Featured photo credit: shutterstock via image.shutterstock.com

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Last Updated on February 15, 2019

7 Tools to Help Keep Track of Goals and Habits Effectively

7 Tools to Help Keep Track of Goals and Habits Effectively

Now that 2011 is well underway and most people have fallen off the bandwagon when it comes to their New Year’s resolutions (myself included), it’s a good time to step back and take an honest look at our habits and the goals that we want to achieve.

Something that I have learned over the past few years is that if you track something, be it your eating habits, exercise, writing time, work time, etc. you become aware of the reality of the situation. This is why most diet gurus tell you to track what you eat for a week so you have an awareness of the of how you really eat before you start your diet and exercise regimen.

Tracking daily habits and progress towards goals is another way to see reality and create a way for you clearly review what you have accomplished over a set period of time. Tracking helps motivate you too; if I can make a change in my life and do it once a day for a period of time it makes me more apt to keep doing it.

So, if you have some goals and habits in mind that need tracked, all you need is a tracking tool. Today we’ll look at 7 different tools to help you keep track of your habits and goals.

Joe’s Goals

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    Joe’s Goals is a web-based tool that allows users to track their habits and goals in an easy to use interface. Users can add as many goals/habits as they want and also check multiple times per day for those “extra productive days”. Something that is unique about Joe’s Goals is the way that you can keep track of negative habits such as eating out, smoking, etc. This can help you visualize the good things that you are doing as well as the negative things that you are doing in your life.

    Joe’s Goals is free with a subscription version giving you no ads and the “latest version” for $12 a year.

    Daytum

      Daytum

      is an in depth way of counting things that you do during the day and then presenting them to you in many different reports and groups. With Daytum you can add several different items to different custom categories such as work, school, home, etc. to keep track of your habits in each focus area of your life.

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      Daytum is extremely in depth and there are a ton of settings for users to tweak. There is a free version that is pretty standard, but if you want more features and unlimited items and categories you’ll need Daytum Plus which is $4 a month.

      Excel or Numbers

        If you are the spreadsheet number cruncher type and the thought of using someone else’s idea of how you should track your habits turns you off, then creating your own Excel/Numbers/Google spreadsheet is the way to go. Not only do you have pretty much limitless ways to view, enter, and manipulate your goal and habit data, but you have complete control over your stuff and can make it private.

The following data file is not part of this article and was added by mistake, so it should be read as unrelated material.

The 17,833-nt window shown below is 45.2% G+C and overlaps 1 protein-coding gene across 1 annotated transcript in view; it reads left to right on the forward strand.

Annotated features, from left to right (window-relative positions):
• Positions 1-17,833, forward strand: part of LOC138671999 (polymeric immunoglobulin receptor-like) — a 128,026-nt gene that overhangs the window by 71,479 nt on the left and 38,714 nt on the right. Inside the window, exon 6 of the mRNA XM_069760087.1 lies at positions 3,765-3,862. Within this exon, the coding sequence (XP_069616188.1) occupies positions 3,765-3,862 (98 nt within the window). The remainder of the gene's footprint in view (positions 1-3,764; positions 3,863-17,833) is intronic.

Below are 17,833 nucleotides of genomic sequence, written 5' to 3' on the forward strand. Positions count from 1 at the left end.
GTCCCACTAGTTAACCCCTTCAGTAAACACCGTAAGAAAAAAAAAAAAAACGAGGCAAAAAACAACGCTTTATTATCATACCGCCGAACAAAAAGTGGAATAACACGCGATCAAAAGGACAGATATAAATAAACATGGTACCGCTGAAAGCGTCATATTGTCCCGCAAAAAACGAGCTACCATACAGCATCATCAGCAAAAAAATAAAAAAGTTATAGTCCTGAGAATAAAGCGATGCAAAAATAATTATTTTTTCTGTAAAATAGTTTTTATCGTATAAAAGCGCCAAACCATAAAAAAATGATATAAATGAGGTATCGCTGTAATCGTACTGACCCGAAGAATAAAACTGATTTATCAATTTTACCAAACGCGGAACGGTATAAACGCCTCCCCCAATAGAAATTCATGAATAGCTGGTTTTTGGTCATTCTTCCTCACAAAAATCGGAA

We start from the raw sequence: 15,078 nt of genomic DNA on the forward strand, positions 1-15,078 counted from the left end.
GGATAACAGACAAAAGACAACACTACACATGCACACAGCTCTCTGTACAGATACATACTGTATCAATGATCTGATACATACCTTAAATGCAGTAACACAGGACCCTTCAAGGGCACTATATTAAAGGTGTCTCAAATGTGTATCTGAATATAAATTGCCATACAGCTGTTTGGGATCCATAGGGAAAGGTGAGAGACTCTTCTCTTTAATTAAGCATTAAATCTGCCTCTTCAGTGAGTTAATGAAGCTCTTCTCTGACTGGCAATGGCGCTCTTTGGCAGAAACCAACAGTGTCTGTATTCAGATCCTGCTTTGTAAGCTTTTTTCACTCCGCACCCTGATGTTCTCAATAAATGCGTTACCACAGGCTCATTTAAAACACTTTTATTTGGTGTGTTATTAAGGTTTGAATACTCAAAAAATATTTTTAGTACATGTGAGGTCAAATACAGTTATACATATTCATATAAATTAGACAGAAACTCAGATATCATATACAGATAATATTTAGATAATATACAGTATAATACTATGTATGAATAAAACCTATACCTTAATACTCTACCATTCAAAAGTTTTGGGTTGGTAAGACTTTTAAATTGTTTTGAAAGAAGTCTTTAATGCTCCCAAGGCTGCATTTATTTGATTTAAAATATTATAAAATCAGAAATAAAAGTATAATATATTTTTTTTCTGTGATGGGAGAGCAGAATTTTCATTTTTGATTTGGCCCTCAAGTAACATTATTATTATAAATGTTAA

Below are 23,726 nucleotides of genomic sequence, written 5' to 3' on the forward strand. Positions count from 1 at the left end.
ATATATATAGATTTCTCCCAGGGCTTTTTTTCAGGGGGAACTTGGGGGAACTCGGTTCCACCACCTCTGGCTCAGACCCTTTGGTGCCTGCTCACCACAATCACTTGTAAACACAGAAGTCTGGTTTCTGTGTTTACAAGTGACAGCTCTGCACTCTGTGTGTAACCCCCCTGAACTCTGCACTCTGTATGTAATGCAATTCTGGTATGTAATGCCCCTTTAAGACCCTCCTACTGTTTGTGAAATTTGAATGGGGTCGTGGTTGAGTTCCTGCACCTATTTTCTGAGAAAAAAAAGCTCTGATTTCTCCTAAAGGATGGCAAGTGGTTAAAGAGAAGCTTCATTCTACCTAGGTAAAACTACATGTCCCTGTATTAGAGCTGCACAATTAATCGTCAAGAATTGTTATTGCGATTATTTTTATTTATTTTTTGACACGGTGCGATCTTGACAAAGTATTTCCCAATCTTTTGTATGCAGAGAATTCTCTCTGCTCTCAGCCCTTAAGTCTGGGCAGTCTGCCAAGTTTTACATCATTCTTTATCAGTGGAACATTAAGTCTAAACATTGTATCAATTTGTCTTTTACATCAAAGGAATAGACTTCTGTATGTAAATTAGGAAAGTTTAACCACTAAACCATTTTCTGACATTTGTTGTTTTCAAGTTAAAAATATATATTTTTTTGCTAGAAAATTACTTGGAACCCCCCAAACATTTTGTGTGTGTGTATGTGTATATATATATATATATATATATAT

What’s nice about spreadsheets is you can create reports and can customize your views in any way you see fit. Also, by using Dropbox, you can keep your tracker sheets anywhere you have a connection.

        Evernote

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          I must admit, I am an Evernote junky, mostly because this tool is so ubiquitous. There are several ways you can implement habit/goal tracking with Evernote. You won’t be able to get nifty reports and graphs and such, but you will be able to access your goal tracking anywhere your are, be it iPhone, Android, Mac, PC, or web. With Evernote you pretty much have no excuse for not entering your daily habit and goal information as it is available anywhere.

          Evernote is free with a premium version available.

          Access or Bento

            If you like the idea of creating your own tracker via Excel or Numbers, you may be compelled to get even more creative with database tools like Access for Windows or Bento for Mac. These tools allow you to set up relational databases and even give you the option of setting up custom interfaces to interact with your data. Access is pretty powerful for personal database applications, and using it with other MS products, you can come up with some pretty awesome, in depth analysis and tracking of your habits and goals.

            Bento is extremely powerful and user friendly. Also with Bento you can get the iPhone and iPad app to keep your data anywhere you go.

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            You can check out Access and the Office Suite here and Bento here.

            Analog Bonus: Pen and Paper

            All these digital tools are pretty nifty and have all sorts of bells and whistles, but there are some people out there that still swear by a notebook and pen. Just like using spreadsheets or personal databases, pen and paper gives you ultimate freedom and control when it comes to your set up. It also doesn’t lock you into anyone else’s idea of just how you should track your habits.

            Conclusion

            I can’t necessarily recommend which tool is the best for tracking your personal habits and goals, as all of them have their quirks. What I can do however (yes, it’s a bit of a cop-out) is tell you that the tool to use is whatever works best for you. I personally keep track of my daily habits and personal goals with a combo Evernote for input and then a Google spreadsheet for long-term tracking.

            What this all comes down to is not how or what tool you use, but finding what you are comfortable with and then getting busy with creating lasting habits and accomplishing short- and long-term goals.